Tag Archives: Gordon Hessler


Throughout the 1970s, the rock band KISS served as a kind of symbol for my own paradoxical, f’ed-up world. On Sundays, we frequently heard diatribes against the band spewed from the pulpit. “Knights in Satan’s Service,” the preacher warned, again and again and again. Believe me: Gene “The Demon” Simmons, with his long wiggling tongue and blood-drinking candids (from various albums) inspired countless, tongue-speaking “the Holy Ghost has taken over the service” and paranoid “Jesus is coming again soon” frenzied Sunday night services that usually dragged on past midnight, which left us dragging through Monday morning classes.

At school, it was the exact opposite. My parents, for reasons I still cannot fathom, moved us from Indianapolis to a small, gun-toting Klan county populated by trailer parks, farms (which smelled of cow fertilizer for six months out of the year), and mini-suburbs. To many of the kids from this hayseed community, Peter, Paul, Gene, and Ace were akin to Matthew, Mark, Luke, and John, and if you were foolish enough to criticize the sacred prophets of rock and roll, be prepared for an ass whuppin’. You weren’t even safe breathing negatives about KISS in front of the white trash girls, because they had become zealous converts, one and all, with Peter’s “Beth, I hear you calling,” and would promptly order their boyfriends to beat the holy shit out of you from here to Sunday. As stupid as I was in my teens, I was still smart enough to keep my mouth shut on the subject of KISS. Actually, I was never sure what all the fuss was about either way. Their songs were harmless trifles and their stage act wasn’t much different than the average movie. My younger brother, on the other hand, got caught up in the KISS phenomenon and actually risked buying two of their LPs. Unfortunately for him, he was eventually caught in possession of “Hotter than Hell” and “KISS Alive.” Needless to say, those records were offered up  to an angry Jehovah in the sacred church parking lot bonfire shortly before Sunday night service (I can still hear those echoes of the Burgermeister Meisterburger laughing “the children of Somberville will never play with toys again” as he lit the torch).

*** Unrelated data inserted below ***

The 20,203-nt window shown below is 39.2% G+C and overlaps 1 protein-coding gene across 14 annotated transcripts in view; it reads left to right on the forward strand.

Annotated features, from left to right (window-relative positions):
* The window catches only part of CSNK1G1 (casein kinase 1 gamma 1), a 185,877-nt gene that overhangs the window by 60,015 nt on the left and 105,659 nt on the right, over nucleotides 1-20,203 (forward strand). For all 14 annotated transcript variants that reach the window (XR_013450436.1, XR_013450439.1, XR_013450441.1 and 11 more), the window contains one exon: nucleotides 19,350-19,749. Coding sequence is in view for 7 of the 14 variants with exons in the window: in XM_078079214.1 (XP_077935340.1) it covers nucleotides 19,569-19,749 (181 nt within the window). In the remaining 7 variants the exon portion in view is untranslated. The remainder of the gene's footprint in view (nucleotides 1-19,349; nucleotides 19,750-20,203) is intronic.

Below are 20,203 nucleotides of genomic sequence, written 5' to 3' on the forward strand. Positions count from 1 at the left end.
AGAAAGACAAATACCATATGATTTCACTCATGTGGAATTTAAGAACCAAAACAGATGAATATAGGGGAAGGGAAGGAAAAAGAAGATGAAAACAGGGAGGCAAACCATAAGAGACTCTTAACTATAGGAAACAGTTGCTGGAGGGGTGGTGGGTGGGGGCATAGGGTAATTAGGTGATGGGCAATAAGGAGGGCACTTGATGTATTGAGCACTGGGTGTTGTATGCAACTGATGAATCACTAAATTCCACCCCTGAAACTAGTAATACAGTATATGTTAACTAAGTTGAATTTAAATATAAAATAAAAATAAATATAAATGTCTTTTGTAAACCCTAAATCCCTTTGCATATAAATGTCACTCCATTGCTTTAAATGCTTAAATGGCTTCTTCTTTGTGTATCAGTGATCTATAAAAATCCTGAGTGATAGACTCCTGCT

Still from Kiss Meets the Phantom of the Park (1978)Imagine my surprise then when, a few years later, I caught Kiss Meets the Phantom of the Park (1978) at a friend’s house (the church folk never found out). My confusion over the KISS brouhaha magnified, only (perhaps) surpassed by Gene becoming a kind of constipated Pat Boone-type late in life.

Kiss Meets the Phantom of the Park could very well be to 1970s TV movies what Manos: The Hands of Fate was for the 60s: a movie so Continue reading HOTTER THAN HELL ITSELF: KISS MEETS THE PHANTOM OF THE PARK (1978)


After the success of 1968’s The Conqueror Worm (AKA The Witchfinder General, with a deliciously evil ), director was assigned dual films: The Oblong Box and Scream and Scream Again. Unfortunately, shortly after pre-production work on The Oblong Box , Reeves died at the age of 25 from an accidental, lethal mix of alcohol and barbiturates, putting an end to a promising career. The film must have seemed cursed, because scripter Lawrence Huntington also died. Gordon Hessler replaced Reeves and Christopher Wicking replaced Huntington. Given Reeves’ high critical standing, Hessler was immediately criticized as being unable to fill the late director’s shoes. While there’s little doubt that Reeves’  idiosyncratic style would be impossible to imitate, he was unenthusiastic about the assignment to begin with. Thus, whether he could have made a better film is pure speculation. Despite starring Vincent Price and The Oblong Box can hardly compete with ‘s AIP Poe series, but it does have an ambitious, somber, gothic style of its own and is well photographed by John Coquillon.

Of more interest is a genuine oddity in the AIP canon: Scream and Scream Again, which also starred both Price and Lee along with (in what amounts to a cameo) and the same writing/directing team of Wicking and Hessler. Released in the U.K in 1969 and stateside 1970, Scream and Scream Again is one of the queerest horror science fiction extravaganzas committed to celluloid, which may explain why proclaimed it among his favorite films. Wicking’s screenplay is an ambitiously brazen adaptation of Peter Saxon’s “The Disoriented Man.” Given that Hessler is a minor cult filmmaker, Scream and Scream Again is, likewise, a film with a minor cult reputation, one that deserves a broader audience. Although imperfect, it is creepy and perverse enough to be of interest to weird movie lovers who crave a challenge.

Still fromScream and Scream Again (1969)The fragmented plot (one of several) opens with a jogger in the park, keeling over from what appears to be a heart attack. He wakes up in a hospital bed to a nurse who won’t speak to him. After she leaves, the jogger finds that his leg has been amputated. He screams.

The corpse of a rape victim is discovered with two puncture wounds on her wrist.

In an unnamed European totalitarian state, a humanoid Gestapo soldier (a lurid Marshall Jones) murders his superior by squeezing his shoulder.

The jogger wakes up to find his second leg amputated. He screams again.

Inspector Bellever (Alfred Marks) of Scotland Yard sets up a sting to Continue reading 1969 EXPLOITATION TRIPLE FEATURE: SCREAM AND SCREAM AGAIN, IT’S ALIVE, AND SATAN’S SADISTS